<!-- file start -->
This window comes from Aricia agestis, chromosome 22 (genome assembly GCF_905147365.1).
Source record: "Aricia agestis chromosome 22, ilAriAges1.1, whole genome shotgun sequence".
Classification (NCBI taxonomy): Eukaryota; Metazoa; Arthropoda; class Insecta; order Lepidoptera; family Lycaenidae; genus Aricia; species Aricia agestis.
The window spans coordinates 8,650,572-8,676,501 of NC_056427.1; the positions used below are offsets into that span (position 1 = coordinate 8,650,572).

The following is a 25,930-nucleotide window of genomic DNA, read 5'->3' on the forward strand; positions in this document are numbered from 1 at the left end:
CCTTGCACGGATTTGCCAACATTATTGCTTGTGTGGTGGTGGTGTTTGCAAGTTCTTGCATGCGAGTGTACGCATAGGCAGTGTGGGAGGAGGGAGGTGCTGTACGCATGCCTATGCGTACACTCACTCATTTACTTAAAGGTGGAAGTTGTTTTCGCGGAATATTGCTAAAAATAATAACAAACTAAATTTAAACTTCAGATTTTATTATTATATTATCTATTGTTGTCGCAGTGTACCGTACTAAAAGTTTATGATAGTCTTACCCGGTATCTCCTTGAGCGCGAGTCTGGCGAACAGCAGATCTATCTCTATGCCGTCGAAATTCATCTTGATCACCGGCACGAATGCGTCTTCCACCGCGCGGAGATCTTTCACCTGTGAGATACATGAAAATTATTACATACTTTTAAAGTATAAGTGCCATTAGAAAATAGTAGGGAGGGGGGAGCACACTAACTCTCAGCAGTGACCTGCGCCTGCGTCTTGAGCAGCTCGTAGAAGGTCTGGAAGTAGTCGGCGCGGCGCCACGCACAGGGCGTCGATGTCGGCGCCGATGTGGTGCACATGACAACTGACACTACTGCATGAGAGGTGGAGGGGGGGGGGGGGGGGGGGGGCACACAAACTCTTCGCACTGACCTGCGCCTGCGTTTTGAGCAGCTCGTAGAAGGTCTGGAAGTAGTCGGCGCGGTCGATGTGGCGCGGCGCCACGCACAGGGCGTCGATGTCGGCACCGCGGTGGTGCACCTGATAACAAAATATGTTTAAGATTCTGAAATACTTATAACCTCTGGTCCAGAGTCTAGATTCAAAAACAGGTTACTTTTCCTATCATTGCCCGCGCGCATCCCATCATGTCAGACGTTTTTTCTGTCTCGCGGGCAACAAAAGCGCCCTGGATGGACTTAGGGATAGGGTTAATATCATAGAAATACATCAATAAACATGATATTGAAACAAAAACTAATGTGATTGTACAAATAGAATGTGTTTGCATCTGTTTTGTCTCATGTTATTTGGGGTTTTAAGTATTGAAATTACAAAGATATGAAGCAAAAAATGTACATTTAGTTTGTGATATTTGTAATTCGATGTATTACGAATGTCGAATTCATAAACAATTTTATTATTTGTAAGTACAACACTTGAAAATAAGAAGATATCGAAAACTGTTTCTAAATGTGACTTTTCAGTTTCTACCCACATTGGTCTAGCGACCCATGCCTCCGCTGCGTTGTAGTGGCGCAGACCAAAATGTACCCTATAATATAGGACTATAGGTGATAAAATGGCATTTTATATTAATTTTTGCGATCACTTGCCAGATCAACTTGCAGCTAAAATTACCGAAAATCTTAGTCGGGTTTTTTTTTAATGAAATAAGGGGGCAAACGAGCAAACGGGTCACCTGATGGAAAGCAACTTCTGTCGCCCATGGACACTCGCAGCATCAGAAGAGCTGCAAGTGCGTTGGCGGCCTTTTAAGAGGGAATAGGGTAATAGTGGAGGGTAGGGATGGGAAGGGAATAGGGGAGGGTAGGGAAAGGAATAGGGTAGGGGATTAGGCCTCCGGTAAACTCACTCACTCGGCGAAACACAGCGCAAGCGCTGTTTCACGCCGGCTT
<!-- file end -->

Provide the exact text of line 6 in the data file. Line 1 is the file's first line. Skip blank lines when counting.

CCTTGCACGGATTTGCCAACATTATTGCTTGTGTGGTGGTGGTGTTTGCAAGTTCTTGCATGCGAGTGTACGCATAGGCAGTGTGGGAGGAGGGAGGTGCTGTACGCATGCCTATGCGTACACTCACTCATTTACTTAAAGGTGGAAGTTGTTTTCGCGGAATATTGCTAAAAATAATAACAAACTAAATTTAAACTTCAGATTTTATTATTATATTATCTATTGTTGTCGCAGTGTACCGTACTAAAAGTTTATGATAGTCTTACCCGGTATCTCCTTGAGCGCGAGTCTGGCGAACAGCAGATCTATCTCTATGCCGTCGAAATTCATCTTGATCACCGGCACGAATGCGTCTTCCACCGCGCGGAGATCTTTCACCTGTGAGATACATGAAAATTATTACATACTTTTAAAGTATAAGTGCCATTAGAAAATAGTAGGGAGGGGGGAGCACACTAACTCTCAGCAGTGACCTGCGCCTGCGTCTTGAGCAGCTCGTAGAAGGTCTGGAAGTAGTCGGCGCGGCGCCACGCACAGGGCGTCGATGTCGGCGCCGATGTGGTGCACATGACAACTGACACTACTGCATGAGAGGTGGAGGGGGGGGGGGGGGGGGGGGGCACACAAACTCTTCGCACTGACCTGCGCCTGCGTTTTGAGCAGCTCGTAGAAGGTCTGGAAGTAGTCGGCGCGGTCGATGTGGCGCGGCGCCACGCACAGGGCGTCGATGTCGGCACCGCGGTGGTGCACCTGATAACAAAATATGTTTAAGATTCTGAAATACTTATAACCTCTGGTCCAGAGTCTAGATTCAAAAACAGGTTACTTTTCCTATCATTGCCCGCGCGCATCCCATCATGTCAGACGTTTTTTCTGTCTCGCGGGCAACAAAAGCGCCCTGGATGGACTTAGGGATAGGGTTAATATCATAGAAATACATCAATAAACATGATATTGAAACAAAAACTAATGTGATTGTACAAATAGAATGTGTTTGCATCTGTTTTGTCTCATGTTATTTGGGGTTTTAAGTATTGAAATTACAAAGATATGAAGCAAAAAATGTACATTTAGTTTGTGATATTTGTAATTCGATGTATTACGAATGTCGAATTCATAAACAATTTTATTATTTGTAAGTACAACACTTGAAAATAAGAAGATATCGAAAACTGTTTCTAAATGTGACTTTTCAGTTTCTACCCACATTGGTCTAGCGACCCATGCCTCCGCTGCGTTGTAGTGGCGCAGACCAAAATGTACCCTATAATATAGGACTATAGGTGATAAAATGGCATTTTATATTAATTTTTGCGATCACTTGCCAGATCAACTTGCAGCTAAAATTACCGAAAATCTTAGTCGGGTTTTTTTTTAATGAAATAAGGGGGCAAACGAGCAAACGGGTCACCTGATGGAAAGCAACTTCTGTCGCCCATGGACACTCGCAGCATCAGAAGAGCTGCAAGTGCGTTGGCGGCCTTTTAAGAGGGAATAGGGTAATAGTGGAGGGTAGGGATGGGAAGGGAATAGGGGAGGGTAGGGAAAGGAATAGGGTAGGGGATTAGGCCTCCGGTAAACTCACTCACTCGGCGAAACACAGCGCAAGCGCTGTTTCACGCCGGCTT